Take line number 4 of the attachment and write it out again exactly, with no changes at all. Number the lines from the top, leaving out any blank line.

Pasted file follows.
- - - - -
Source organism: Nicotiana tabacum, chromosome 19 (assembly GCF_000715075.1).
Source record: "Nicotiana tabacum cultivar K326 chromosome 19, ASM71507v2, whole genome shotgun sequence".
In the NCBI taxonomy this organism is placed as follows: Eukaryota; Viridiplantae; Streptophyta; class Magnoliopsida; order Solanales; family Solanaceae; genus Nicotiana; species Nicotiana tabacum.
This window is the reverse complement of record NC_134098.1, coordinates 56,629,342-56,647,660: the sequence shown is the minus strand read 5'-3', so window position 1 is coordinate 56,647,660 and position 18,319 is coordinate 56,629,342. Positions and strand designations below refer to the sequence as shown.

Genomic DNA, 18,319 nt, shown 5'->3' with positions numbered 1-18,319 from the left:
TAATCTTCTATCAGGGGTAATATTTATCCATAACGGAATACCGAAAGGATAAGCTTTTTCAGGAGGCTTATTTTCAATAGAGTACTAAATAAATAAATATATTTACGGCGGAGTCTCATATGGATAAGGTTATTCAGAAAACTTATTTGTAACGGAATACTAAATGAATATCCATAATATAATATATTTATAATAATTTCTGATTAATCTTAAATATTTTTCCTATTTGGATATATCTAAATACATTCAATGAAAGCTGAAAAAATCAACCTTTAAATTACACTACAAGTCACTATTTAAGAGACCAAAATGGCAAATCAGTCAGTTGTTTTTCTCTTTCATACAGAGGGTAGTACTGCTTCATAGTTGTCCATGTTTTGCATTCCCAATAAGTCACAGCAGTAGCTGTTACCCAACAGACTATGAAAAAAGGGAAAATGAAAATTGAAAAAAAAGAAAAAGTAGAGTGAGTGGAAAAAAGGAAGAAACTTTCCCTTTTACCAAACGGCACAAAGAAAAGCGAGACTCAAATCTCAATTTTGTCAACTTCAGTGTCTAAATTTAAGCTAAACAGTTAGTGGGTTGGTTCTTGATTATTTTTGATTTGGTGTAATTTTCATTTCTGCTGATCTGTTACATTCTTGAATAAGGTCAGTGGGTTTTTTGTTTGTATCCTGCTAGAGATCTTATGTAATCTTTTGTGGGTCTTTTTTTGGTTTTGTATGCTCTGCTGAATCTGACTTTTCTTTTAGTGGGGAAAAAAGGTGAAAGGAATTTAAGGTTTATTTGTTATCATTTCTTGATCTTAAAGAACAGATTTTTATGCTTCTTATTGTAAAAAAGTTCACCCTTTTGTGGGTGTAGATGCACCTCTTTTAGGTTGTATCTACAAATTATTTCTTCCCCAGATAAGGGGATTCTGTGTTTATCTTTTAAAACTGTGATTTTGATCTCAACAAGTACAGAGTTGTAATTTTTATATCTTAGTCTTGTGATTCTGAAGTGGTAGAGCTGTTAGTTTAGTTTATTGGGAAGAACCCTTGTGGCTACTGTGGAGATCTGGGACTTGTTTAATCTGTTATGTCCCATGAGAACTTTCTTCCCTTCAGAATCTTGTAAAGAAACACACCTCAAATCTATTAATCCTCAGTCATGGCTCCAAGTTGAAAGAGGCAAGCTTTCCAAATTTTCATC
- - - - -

This window is the reverse complement of record NC_134098.1, coordinates 56,629,342-56,647,660: the sequence shown is the minus strand read 5'-3', so window position 1 is coordinate 56,647,660 and position 18,319 is coordinate 56,629,342. Positions and strand designations below refer to the sequence as shown.